Interested in starting your own entrepreneurial journey but unsure what to expect? Then read up on our interview with Dr. Sarah Porter, Licensed Psychologist based in Austin, TX, USA.
What's your business, and who are your customers?
As the founder of a virtual speaking and training practice, I deliver keynotes and workshops full of science-backed strategies that increase workplace effectiveness, engagement, and – above all – well-being. I translate the latest psychological research findings into simple skills that attendees can implement right away to not only flourish individually but also make their organizations happier and healthier places to be.
My signature offerings include sessions on setting boundaries and saying no, giving and receiving effective feedback cultivating a growth mindset increasing motivation and change readiness boosting resilience, and tackling public speaking anxiety. Because of the relevance of my content across industries, my customers range from Fortune 500 financial firms to tech startups, national nonprofits to institutions of higher education.
Tell us about yourself
I am a counseling psychologist with a track record of success as a management consultant for a Big Four professional services firm, college professor, director of university wellness programming, and therapist. Given my career background, I approach my work from a unique perspective:
I understand both the business need for soft skills development and the deeply personal impact that core skill-building can have on each of our lives. I am also an extrovert with a dash of nerd who enjoys bringing the head and the heart together in every talk that I give.
What's your biggest accomplishment as a business owner?
Attendees have described my virtual training as “4D experiences” that rival the very best in-person events because they are filled with insights that leave folks feeling understood, excited, and empowered to take action. This feedback means a lot to me because I work hard to design highly interactive, dynamic workshops and keynotes that hold audience members’ attention. No Zoom fatigue on my watch!
What's one of the hardest things that come with being a business owner?
As a solopreneur, you are your own boss. The upside is loads of autonomy. The downside? It can be harder to set boundaries around your work because – guess what! – your boss comes home with you at the end of the workday. Be intentional about taking off your professional hat by creating literal and/or figurative separation between work and home.
Set (and do your best to stick to!) business hours. Schedule lunch breaks, workouts, quiet time, and social connections the same way you book meetings. Block your calendar for vacation days well in advance. It’s a lot easier to start with these healthy habits than try to figure them out midstream when you are edging toward burnout.
What are the top tips you'd give to anyone looking to start, run and grow a business today?
- Give yourself a runway. This might mean starting your business as a side hustle while working full-time. Or squirreling away money each month to build up a nest egg that will allow you to stay afloat during the scrappy first year of business ownership. By strategically planning the launch of your business and creating a financial cushion first, you can avoid unnecessary stress and make business decisions from a place of security, not panic.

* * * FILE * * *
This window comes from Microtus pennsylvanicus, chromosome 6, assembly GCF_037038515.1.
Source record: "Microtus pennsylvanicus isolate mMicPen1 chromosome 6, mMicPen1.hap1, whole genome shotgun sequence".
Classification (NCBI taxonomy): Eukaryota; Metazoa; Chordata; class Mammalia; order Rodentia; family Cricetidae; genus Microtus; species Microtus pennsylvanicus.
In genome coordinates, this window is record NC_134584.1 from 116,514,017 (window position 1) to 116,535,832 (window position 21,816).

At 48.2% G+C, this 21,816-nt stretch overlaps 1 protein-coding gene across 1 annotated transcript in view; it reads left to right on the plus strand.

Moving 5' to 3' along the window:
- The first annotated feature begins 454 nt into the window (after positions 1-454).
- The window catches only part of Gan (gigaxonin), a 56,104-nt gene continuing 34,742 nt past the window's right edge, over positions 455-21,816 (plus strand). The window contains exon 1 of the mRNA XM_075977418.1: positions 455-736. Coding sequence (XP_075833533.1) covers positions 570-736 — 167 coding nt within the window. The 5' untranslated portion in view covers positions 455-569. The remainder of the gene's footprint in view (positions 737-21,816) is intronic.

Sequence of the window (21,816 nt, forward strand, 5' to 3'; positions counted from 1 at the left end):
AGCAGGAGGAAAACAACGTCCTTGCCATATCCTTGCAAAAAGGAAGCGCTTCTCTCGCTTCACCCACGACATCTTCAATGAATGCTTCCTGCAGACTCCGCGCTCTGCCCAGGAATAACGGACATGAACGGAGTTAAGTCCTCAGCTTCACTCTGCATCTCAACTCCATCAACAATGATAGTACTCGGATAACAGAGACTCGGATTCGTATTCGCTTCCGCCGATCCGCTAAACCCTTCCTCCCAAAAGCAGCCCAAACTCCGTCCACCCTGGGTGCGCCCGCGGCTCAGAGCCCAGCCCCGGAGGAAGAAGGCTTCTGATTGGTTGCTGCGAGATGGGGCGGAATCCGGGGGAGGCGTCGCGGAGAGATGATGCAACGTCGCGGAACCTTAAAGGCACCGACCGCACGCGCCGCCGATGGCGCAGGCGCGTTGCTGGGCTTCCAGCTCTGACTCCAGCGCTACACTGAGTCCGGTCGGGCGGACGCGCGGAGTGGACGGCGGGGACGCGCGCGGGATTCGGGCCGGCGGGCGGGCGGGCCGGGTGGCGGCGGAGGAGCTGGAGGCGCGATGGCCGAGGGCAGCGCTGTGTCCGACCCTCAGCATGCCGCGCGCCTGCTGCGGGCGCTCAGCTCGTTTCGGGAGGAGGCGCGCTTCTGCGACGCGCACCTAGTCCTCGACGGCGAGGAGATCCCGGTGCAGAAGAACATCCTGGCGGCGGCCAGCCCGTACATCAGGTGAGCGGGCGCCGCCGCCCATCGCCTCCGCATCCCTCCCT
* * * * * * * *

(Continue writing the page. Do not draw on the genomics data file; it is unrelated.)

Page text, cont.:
- Don’t go it alone. Small business ownership can be isolating. Build a squad composed of your biggest cheerleaders who will keep your energy up on the most daunting days, seasoned entrepreneurs who enjoy sharing their wisdom with you, and a cadre of subject matter experts in areas where you are less knowledgeable (e.g., a skilled accountant, a well-versed attorney).
- Track your wins. It can be tempting to always look ahead at the never-ending to-do list of projects you need to tackle. However, one of the best ways to maintain the momentum you’ll need to conquer your next frontier is to write down and frequently reflect on the many milestones you’ve already reached along the way.
Is there anything else you'd like to share?
I am a big believer in taking values-guided action, a concept from Acceptance and Commitment Therapy (ACT) that means saying yes to opportunities that align with what we care about and move us toward our most meaningful goals…even if it’s a little scary. This requires us to first get clear on what our core values are and then use them as guideposts for our decision-making.
Researchers have shown time and time again that our biggest regrets typically center around the path not taken. While there is an inherent risk in going out on your own, the reward can be incredible.
Where can people find you and your business?
If you like what you've read here and have your own story as a solo or small business entrepreneur that you'd like to share, then please answer these interview questions. We'd love to feature your journey on these pages.
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